Ch D/E CAN H & CAN L - data starts up again when charge signal 1 is activated and communication remains till the charger is either completed or interupted.
Ch F Charge persmission - after a period of communication the vehicle switches the path to ground and so allowing charging to commence.
Step 4 - Charger connected - charging
Ch G DC current - once the charger and the vehicle are satisfied that all conditions for charging have been met, the EVSE ramps up the current flow into the vehicle.
Step 5 - Charger connected - charging stopped via EVSE
As mentioned ealier both the vehicle and the EVSE has the ability to stop the charge at any point. One thing to note with CHAdeMO is that once charger is completed, the connector can be removed. This means if you're waiting at a charger and the vehicle completes it's charge, you can remove the connector without the owner being present. This is unlike CCS where the charger remains locked to the car even if charging is complete.
Ch A Proximity - once the current has stopped we see the proximity circuit come back to 1.7V. This happens at the same time as the charge persmission circuit is switched off at the vehicle.
Ch B Charge signal 1 - after both the proximity, charge permission AND charge signal 2 have altered state, the EVSE turns off the switch for the 12V signal.
Ch C Charge signal 2 - after proximity and charge persmisson have switched, the EVSE switchs off the control and so removes the path to ground from the vehicle HV contactors. This causes the voltage to rise back up to the match charge signal 1. What we notice here is that the when charge signal 1 is switched off as well, the voltage level of charge signal 2 drops slightly. We do beleive this to be some form of monitoring for stuck relays/switches.
Ch F Charge persmission - as with poximity the vehicle signals that charging has ended by removing the ground to the charge permisson signal so the EVSE is informed that the car acknowledges the stop request.
Step 6 - Charger removed
By removing the charger connector we see the proximity, Ch A, jump back up to 12V and all other circuits return to 0V. We notice that communication is now silent till the vehicle shuts down.
A lot to take in here I know but I hope it helps in understanding the way the EVSE and the vehicle communicate. I will post again here soon once I've confirmed a technique for checking the CHAdeMO communications with the EV kit which looks at just using a diff probe and current clamps to ensure the correct CAT rating is met during the measurement.
Following on from the information above another day of testing commenced at Gridserve in Braintree with Pico and HEVRA. We had a number of questions left unanswered from that adventure with the first being the 12V on charge signal 2 after connecting a charger to the vehicle. According to all the drawings that a quick search for CHAdeMO brings up there shouldn’t be a 12V signal at charge signal 2 so where is it coming from?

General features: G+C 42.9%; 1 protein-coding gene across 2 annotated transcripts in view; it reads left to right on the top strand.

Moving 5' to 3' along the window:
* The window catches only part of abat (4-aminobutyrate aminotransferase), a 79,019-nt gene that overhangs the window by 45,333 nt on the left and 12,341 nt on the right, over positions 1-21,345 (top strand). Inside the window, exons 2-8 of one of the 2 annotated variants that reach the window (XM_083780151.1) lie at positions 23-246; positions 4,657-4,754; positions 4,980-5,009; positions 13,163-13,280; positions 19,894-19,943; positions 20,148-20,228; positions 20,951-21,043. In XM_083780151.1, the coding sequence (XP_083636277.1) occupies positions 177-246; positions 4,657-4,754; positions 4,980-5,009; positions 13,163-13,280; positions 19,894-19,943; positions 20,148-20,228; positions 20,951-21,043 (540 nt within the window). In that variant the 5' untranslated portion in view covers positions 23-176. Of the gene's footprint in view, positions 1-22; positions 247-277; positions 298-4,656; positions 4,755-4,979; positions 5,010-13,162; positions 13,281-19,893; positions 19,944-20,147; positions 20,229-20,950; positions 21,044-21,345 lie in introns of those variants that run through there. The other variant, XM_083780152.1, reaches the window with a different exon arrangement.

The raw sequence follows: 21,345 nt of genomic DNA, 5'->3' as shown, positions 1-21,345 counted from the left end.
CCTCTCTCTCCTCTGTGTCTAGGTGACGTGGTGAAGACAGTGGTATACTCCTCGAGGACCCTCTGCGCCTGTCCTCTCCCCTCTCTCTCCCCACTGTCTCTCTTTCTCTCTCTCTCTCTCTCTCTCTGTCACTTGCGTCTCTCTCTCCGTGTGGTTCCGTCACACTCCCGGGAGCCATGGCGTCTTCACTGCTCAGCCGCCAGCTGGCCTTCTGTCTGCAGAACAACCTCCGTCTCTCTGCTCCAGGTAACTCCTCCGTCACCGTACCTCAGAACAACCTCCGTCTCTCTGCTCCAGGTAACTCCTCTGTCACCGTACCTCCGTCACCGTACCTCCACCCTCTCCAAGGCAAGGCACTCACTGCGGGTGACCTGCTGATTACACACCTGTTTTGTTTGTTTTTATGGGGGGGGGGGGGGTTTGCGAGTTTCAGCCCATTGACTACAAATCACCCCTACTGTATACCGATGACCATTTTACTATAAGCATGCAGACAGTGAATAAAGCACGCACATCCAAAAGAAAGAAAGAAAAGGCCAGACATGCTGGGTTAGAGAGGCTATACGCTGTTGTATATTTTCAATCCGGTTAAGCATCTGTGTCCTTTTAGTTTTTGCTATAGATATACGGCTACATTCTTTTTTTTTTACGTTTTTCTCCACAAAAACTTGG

As with all our forum posts on EV they are purely for educational purposes and should not be used as a guide to repair or troubleshoot electric vehicle faults.
If we look at the above image and focus on Ch C, green, which is charge signal 2 as the CHAdeMO connector is physically connected to the vehicle. It instantly jumps up to around 11V. Considering our placement within the circuit, the only source of voltage is from the ECU on the vehicle. However, we have seen research that mentions the signalling inside the ECU is done using photo couplers. This would mean there is no voltage source from the vehicle, so how come we have 11V present? If photo couplers are used then the only place it can come from is the EVSE. We measured the charge signal 2 to ground at the CHAdeMO connector to find we did indeed have 11-12V. This would then mean the drawings are wrong! An update below here is what we are thinking is actually going on.
Highlighting charge signal 2 we can see now how this would create the signal we are seeing in the waveform above. If we move to the next step in the waveform where charge signal 1 is activated there is a small increase at this point which may well also show that the two are connected.
Finally in order to activate the relays, the quick charge relay is activated and then charge signal 2 is switched to connect to the ground in the EVSE which allows the current to flow in order to control the high voltage contactors.
Clearly there is more going on as we still have the charge start/stop request as well as the CAN communication which is another area we were keen to investigate further. The following information is based on Gen 2 Nissan Leaf.
Fortunately there are a number of documents out there already on the CAN messaging with CHAdeMO one of which is a helpful video from Vector - https://youtu.be/3IRavoysOi0. Here an important slide helps us to better understand the communication between the vehicle and charger as it identifies the ID’s which are associated with the charger and the vehicle.
This can be confirmed by using a current clamp on the CAN network as described in the following forum post - topic22527.html.